Moreau v. Transportation Ins. Co. [08/26/15] 2015 MTWCC 17 An employer who obtained insurance under Plan No. 2 is not an “insurer” under § 39-71-116(9), MCA, and cannot be liable for benefits.

Davidson v. Benefis [05/30/14] 2014 MTWCC 18 Section 39-71-116(24), MCA, defines PPD as a condition in which a claimant, after reaching MMI, has a permanent impairment and is able to work but the impairment impairs the worker’s ability to work and suffers an actual wage loss.  Claimant could not return to her time-of-injury job due to her injury and suffered an actual wage loss, and had a preexisting unpaid permanent impairment rating of 3% established by objective medical findings.  She is entitled to payment of the 3% impairment award and PPD benefits under § 39-71-703(1), MCA.

Koch v. Employers Ins. Group [05/19/14] 2014 MTWCC 14 While the Court does not expect medical providers to know and apply the legal definition of “objective medical findings,” the Court will consider items enumerated in the statute as objective medical findings – such as muscle spasms – to be objective medical findings, even if the medical provider does not consider them to be.

Thompson v. Montana State Fund [08/30/13] 2013 MTWCC 25 Physician-approved job analyses were incongruous with Petitioner’s physical limitations and her sedentary-only release assigned by her treating orthopedist in light of Petitioner’s two neck fusions, her carpal tunnel syndrome, and her right-side vocal cord paralysis that left her voice barely audible at best and completely inaudible when fatigued.  In consideration of the totality of Petitioner’s limitations, the Court concluded Petitioner did not have a reasonable prospect of physically performing regular employment once she reached MMI for both her orthopedic condition and her vocal cord injury and was, therefore, PTD within the meaning of § 39-71-116(25), MCA (2007), and entitled to PTD benefits retroactive to when her TTD benefits were discontinued.

Langston v. MACO Workers' Compensation Trust [07/22/13] 2013 MTWCC 15 While Petitioner’s physician opined that carbon monoxide poisoning can cause neurologic complaints and that therefore her work environment was “suspicious as a potential etiology” for Petitioner’s neurologic symptoms, the carbon monoxide levels at Petitioner’s work were normal while the carbon dioxide levels were somewhat elevated.  Not only is Petitioner’s physician’s opinion far below the preponderance of evidence required to support an OD claim, the opinion has nothing to do with Petitioner’s claim for a pulmonary condition caused by her work environment.

Dostal v. Uninsured Employers' Fund [11/15/12] 2012 MTWCC 42 Section 39-71-116(10), MCA (1991), includes the Uninsured Employers’ Fund within the definition of “insurer.”  Although the Montana Supreme Court held that the UEF should not be treated as an insurer for the purposes of § 39-71-511, MCA (1991), this Court cannot expand the Montana Supreme Court’s ruling beyond its application to § 39-71-511, MCA, as this Court cannot overrule the legislature’s decision to include the UEF within the definition of “insurer” at § 39-71-116(10), MCA.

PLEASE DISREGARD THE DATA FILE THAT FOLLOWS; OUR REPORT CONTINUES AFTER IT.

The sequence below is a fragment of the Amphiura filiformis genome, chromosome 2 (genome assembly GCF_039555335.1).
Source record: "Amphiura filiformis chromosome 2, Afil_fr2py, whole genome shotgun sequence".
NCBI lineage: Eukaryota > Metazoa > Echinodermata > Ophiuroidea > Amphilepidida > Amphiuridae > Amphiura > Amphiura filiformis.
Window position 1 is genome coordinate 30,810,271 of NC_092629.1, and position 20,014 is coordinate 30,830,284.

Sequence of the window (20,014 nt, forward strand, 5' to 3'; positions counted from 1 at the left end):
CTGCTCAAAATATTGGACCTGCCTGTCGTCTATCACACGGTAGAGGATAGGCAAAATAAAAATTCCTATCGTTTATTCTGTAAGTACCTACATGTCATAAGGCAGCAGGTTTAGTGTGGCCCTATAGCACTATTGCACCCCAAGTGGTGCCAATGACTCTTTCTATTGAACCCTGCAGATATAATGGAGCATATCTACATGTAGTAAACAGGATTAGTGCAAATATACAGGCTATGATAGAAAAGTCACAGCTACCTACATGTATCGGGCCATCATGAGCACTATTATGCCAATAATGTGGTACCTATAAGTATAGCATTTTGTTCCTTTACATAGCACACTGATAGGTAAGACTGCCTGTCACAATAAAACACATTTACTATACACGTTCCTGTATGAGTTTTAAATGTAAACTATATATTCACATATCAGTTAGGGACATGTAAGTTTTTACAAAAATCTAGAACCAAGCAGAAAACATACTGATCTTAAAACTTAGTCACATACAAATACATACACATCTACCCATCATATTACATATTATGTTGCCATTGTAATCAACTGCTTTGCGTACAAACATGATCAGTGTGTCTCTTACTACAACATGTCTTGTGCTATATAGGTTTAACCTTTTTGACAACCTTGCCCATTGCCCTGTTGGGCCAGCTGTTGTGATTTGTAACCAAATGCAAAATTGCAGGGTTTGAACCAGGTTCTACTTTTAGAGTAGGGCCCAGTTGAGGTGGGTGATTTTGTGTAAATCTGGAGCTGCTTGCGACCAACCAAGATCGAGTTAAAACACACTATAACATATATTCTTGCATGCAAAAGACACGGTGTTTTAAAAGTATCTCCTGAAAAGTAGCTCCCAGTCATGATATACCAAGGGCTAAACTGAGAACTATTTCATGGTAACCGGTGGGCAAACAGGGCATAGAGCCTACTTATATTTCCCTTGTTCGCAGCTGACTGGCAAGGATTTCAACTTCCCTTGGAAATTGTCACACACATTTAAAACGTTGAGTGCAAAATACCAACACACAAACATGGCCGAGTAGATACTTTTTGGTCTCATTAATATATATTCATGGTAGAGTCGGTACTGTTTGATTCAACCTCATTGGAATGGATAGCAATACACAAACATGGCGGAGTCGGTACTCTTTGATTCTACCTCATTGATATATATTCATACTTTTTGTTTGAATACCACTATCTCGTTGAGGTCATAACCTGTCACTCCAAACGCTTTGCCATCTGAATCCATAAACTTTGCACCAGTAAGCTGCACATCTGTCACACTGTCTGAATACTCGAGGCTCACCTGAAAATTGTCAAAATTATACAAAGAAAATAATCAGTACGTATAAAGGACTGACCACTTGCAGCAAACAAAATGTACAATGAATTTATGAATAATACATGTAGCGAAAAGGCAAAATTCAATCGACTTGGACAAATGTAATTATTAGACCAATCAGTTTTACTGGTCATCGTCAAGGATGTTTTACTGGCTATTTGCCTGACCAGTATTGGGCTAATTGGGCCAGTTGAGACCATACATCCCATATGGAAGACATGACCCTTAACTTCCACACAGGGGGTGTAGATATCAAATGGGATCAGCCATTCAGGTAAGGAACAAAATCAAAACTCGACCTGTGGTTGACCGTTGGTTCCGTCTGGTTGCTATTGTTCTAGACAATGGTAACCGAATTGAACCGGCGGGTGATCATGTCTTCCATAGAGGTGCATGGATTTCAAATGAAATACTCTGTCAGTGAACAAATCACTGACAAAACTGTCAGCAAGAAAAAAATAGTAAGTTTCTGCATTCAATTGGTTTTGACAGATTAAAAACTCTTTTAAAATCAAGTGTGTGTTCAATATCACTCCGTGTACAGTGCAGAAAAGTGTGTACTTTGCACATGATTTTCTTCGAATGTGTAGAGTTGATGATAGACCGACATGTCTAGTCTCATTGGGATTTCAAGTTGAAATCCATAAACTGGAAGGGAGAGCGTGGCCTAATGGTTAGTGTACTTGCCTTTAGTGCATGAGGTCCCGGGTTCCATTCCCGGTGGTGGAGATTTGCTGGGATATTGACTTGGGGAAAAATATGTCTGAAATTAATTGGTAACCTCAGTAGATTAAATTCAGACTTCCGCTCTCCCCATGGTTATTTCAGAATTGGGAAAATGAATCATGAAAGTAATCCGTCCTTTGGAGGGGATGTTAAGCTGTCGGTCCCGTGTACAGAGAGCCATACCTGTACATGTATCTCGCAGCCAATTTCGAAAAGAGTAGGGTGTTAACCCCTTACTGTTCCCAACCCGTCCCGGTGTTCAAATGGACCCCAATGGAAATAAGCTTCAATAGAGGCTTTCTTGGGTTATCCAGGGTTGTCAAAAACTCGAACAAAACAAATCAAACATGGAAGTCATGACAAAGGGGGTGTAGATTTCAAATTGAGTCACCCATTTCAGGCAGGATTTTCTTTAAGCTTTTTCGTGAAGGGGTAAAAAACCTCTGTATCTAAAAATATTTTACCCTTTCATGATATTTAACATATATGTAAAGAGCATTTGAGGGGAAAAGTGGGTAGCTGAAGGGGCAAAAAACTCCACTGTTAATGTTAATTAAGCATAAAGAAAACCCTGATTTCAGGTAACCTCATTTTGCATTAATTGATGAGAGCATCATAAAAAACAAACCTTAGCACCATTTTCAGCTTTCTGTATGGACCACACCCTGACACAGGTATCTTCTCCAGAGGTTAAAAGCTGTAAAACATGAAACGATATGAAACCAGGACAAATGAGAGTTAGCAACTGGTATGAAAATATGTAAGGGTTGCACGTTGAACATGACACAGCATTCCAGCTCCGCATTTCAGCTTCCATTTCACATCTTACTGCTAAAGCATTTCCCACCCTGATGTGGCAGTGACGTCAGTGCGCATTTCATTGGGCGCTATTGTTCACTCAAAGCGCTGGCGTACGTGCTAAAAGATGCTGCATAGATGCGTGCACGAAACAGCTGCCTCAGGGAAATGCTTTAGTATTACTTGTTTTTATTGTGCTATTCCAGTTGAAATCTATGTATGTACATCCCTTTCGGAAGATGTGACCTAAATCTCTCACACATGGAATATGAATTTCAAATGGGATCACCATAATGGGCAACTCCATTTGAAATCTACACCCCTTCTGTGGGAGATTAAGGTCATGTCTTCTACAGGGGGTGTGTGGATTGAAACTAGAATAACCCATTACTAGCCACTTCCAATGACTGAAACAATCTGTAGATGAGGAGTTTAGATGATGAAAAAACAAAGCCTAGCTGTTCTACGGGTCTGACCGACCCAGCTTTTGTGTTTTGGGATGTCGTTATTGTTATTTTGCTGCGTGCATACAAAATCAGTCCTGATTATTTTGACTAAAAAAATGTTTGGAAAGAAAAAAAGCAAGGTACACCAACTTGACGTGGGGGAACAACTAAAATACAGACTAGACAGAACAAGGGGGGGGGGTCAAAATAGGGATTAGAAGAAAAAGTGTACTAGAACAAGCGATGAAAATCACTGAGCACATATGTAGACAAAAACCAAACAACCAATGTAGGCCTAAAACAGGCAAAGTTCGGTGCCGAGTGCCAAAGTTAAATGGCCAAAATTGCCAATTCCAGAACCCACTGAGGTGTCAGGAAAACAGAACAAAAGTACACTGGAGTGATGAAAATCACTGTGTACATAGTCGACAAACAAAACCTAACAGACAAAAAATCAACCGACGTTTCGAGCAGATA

Dvorak v. Montana State Fund [10/23/12] 2012 MTWCC 36 In the year prior to the repeal of the Occupational Disease Act, the language of § 39-72-102(10), MCA (2003), differed from the language subsequently codified in § 39-71-116(20), MCA (2005), only by breaking the sentences into subparts.  The Court therefore held that cases which were decided under the ODA may remain applicable for occupational disease cases which fall under the WCA since the ODA’s repeal.

Holmes v. Safeway Inc. [03/06/12] 2012 MTWCC 8 After the insurer meets its initial burden of producing evidence that an injured worker is not permanently totally disabled by obtaining a physician’s approval of one or more jobs suitable for the injured worker, the burden then shifts to the injured worker to dispute the approved job analyses.  The mere testimony of the injured worker that he does not believe he can work in any capacity is insufficient to overcome evidence to the contrary.

Pearson v. MIGA [01/09/12] 2012 MTWCC 1 The Montana Insurance Guaranty Association is not an “insurer” as defined in § 39-71-116, MCA, and within the meaning of the WCA, which provides that attorney fees and penalties can only be awarded in cases involving insurers.  Since it is not an insurer, MIGA is not subject to the penalty and attorney fee statutes of the WCA.

Hale v. Liberty Mutual Middle Market [09/13/10] 2010 MTWCC 28 Under the statutory definition of maximum healing, an injured worker cannot be simultaneously at maximum healing and expected to improve with further treatment.  The Court therefore concluded that a claimant was not at MMI whose treating physician opined both that he was at MMI and that he could improve from additional treatment.
Wright v. Ace American Ins. Co. [05/24/10] 2010 MTWCC 11 Under § 39-71-116(36), MCA (2003), a physician who had admitting privileges to practice in a hospital in the community in which he is located, but whose Montana license has apparently expired, cannot be considered a treating physician.